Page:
It rained on and off all day yesterday. In the morning it looked like it would clear up, so I left my umbrella in my hotel room and walked down to the Colosseum. As I approached, a couple of people asked me if I wanted to join a tour group: one inventive young man even suggested that I wouldn’t be allowed in if I didn’t. The queue to get in was long, and by now it had begun to rain hard enough to be annoying, so I took the Metro back to my hotel, grabbed my umbrella, and took the Metro back again. I needn’t have bothered: there had been people selling umbrellas on every street corner, and by the time I got back to the Colosseum, the rain had eased off.
Unlike the Arena in Nîmes, the Colosseum is only a skeleton, but at twice the height, it’s still amazing. I spent an hour there wandering round taking photos, and wincing at the accents of the American tourists. The ticket to the Colosseum entitles you to a visit to the Palatine hill, just across the road, so I decided to go there next.
Last time I was in Rome, I visited the Forum, but this was my first time on the Palatine. I could have done with a map or a guide, really. The hilltop is covered with low walls and gardens and things, and I recognised very little: an enclosed garden, the stadium of Domitian. A few things were labelled, but half-heartedly. The rain started up again, and so I took refuge in the Palatine Museum, which is mostly full of fragments of statues found on top of the hill.
By now it was afternoon. I had had lunch. (Pizza sold by the hectogram. Fantastic.) I decided that I had had enough of ruins and monuments for a bit, and that I wanted to see the river. So I walked down the hill, past the forum and the Arch of Constantine and then past the Circus Maximus, which is now a park. But the ruins and monuments kept on coming.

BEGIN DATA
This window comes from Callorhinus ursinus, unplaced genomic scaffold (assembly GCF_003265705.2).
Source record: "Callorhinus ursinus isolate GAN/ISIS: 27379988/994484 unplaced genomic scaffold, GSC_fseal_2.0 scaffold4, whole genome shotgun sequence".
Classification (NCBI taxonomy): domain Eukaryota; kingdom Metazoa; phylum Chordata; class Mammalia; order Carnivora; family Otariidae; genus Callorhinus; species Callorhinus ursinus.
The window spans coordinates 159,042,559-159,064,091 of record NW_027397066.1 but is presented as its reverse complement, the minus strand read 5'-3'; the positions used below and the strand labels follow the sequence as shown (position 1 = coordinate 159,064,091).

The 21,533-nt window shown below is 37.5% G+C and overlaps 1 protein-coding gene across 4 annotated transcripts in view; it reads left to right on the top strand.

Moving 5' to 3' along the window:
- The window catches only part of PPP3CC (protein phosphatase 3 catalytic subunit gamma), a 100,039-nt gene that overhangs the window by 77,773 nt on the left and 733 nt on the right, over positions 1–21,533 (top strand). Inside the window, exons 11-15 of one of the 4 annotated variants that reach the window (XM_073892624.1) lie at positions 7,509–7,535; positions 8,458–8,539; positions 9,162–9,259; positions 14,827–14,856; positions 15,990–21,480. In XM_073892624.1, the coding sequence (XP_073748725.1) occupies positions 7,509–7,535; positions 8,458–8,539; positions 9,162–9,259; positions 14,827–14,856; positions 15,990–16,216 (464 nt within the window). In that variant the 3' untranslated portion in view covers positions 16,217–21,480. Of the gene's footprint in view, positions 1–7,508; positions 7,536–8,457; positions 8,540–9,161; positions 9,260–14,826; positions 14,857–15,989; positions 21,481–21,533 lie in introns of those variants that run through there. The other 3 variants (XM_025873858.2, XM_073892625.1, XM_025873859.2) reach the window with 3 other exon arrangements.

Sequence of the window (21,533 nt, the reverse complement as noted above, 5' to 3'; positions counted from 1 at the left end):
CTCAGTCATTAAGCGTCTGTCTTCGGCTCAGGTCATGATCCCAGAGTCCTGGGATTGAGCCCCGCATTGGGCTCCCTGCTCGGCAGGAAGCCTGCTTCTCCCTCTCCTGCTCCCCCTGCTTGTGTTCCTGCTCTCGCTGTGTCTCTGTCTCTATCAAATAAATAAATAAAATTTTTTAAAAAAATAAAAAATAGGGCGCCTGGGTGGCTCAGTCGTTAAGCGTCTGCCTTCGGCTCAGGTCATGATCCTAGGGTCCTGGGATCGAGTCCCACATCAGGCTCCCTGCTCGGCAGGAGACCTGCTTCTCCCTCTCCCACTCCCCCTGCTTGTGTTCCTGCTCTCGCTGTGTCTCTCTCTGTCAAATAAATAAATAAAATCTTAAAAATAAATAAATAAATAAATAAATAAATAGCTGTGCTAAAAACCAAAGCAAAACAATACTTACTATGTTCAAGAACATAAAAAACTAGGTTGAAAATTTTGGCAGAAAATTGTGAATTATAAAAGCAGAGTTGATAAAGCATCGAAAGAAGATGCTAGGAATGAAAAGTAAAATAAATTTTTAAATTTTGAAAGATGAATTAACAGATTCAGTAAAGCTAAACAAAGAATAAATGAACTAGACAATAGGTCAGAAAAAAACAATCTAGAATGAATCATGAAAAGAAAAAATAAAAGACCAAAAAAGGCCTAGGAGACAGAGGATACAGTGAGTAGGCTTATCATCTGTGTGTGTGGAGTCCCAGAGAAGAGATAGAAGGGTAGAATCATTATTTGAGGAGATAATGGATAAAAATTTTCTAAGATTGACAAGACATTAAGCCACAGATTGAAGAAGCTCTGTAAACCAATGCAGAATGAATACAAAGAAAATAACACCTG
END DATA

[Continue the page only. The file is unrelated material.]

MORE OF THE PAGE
First, the Bocca della Verità. You know, like in Roman Holiday. Tourists were lining up to take wacky photos of each other with their hands inside the mouth. It didn’t bite any of them. Across the road was that round temple of Vesta I had been wanting to see. And next to that was another temple, completely covered in scaffolding.
I wandered over to the river and took a couple of photos of the Fabrician Bridge. And then I spotted the Portico of Octavia. (What is that? I must look it up.) And then, wandering uphill towards the hotel, I saw a whole block full of ruined temples: the Area Sacra.
And that was when my camera got full. One gigabyte of photos in just under a month. So I abandoned my sightseeing and headed back to the hotel. It took an hour to upload and label the day’s photos; by the time I finished, it was time for a drink and then dinner. It was warm enough to dine outdoors: I treated myself to a two-course menu turistico thing, which came with accordion accompaniment. Then a brief swing past the internet centre to catch up with the iPhone news and then to bed.